June 02, 2020
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Things I didn’t anticipate when switching to cast iron

Kevin Bennett | BDN
Kevin Bennett | BDN
A collection of cast iron skillets hang with a colorful skillet in this BDN file photo.

It was an easy decision to begin replacing my worn-out skillets with cast iron a few months ago. And, so far, I have loved cooking in them. From baking frittatas to sauteing onions to frying pork chops, the results are amazing.

But as much as I read about cooking in cast iron before making the switch, there are some things I just had to learn by doing.

Here are a few things I’ve learned since switching to cast iron.

Washing becomes a thing

Why, yes, it is easy to wash cast iron. As some readers have noted, you can practically just wipe out the pan with some foods. But after dinner, there are a lot of dishes to contend with already and to face a pan or two that has to be hand washed? Well, it’s not quite as simple a process and I thought it would be. On the positive, the days of thinking “I’ll just leave these dishes until the morning,” have expired. Mostly.

There are so many ways to clean it

I typically use a little mild detergent and the soft side of the sponge. For tough spots, I use a little baking soda. But in talking to friends, I learned that others use salt for tough spots. Some even have fancy metal coil scrubbers to do the work. It’s interesting that there are so many ways to tackle the cleaning conundrum.

Pre-seasoned doesn’t really mean seasoned well

Readers warned me about this. But it wasn’t until I was prying my perfectly cooked egg from my new, small Lodge skillet that I realized how true it is. The nonstickness of nonstick requires build up that my pre-seasoned skillet didn’t have. Fortunately, after one application of oil to the clean pan and about 45 minutes in a hot oven, the surface became much more nonstick. I won’t be fooled again by claims of pre-seasoning.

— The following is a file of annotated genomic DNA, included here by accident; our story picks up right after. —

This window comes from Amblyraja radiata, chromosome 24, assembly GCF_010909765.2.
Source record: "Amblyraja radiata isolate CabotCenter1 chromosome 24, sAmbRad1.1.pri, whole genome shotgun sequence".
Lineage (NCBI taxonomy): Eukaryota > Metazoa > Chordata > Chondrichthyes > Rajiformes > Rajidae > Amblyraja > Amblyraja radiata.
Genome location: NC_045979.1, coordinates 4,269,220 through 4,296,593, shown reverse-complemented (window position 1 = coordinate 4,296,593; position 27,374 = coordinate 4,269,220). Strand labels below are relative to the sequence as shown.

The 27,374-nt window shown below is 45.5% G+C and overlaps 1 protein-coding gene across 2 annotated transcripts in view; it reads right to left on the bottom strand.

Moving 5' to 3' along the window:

People are passionate about cast iron

Actually, I should say that people are passionate about cookware in general. But cast iron comes with a big, exuberant fan club — and folks belonging to that fan club are a tremendous resource. How else would I have learned that modern cast iron can be too rough on the bottom for glass top stoves? Or that the finishes on modern and antique cast iron are different? A colleague, knowing my new-found passion for cast iron, even brought me a slightly rusty pan for making corn-shaped loaves of cornbread. I can’t wait to clean it up and try it. Of course, a friend has already warned me: that type of pan can be a challenge to season (any tips?). I’m up for it though.

I’m inspired to cook

I’ve loved cooking for a long, long time. It’s why I write about food, write cookbooks and focus my travel on the foods I can eat. But cooking in cast iron has given me a fresh outlook on cooking. There’s a certain excitement to how perfectly a steak cooks in cast iron or how lovely caramelized onions come out. It’s got me making dishes I don’t normally and imagining new foods to cook in it. And, perhaps, that’s been the best realization of all.

What’s your favorite dish to cook in cast iron and why? I would love to hear from you.

Sarah Walker Caron is a senior editor for the Bangor Daily News. She is the author of four cookbooks including The Super Easy 5-Ingredient Cookbook and The Easy Appetizer Cookbook. She can be reached at scaron@bangordailynews.com.

 


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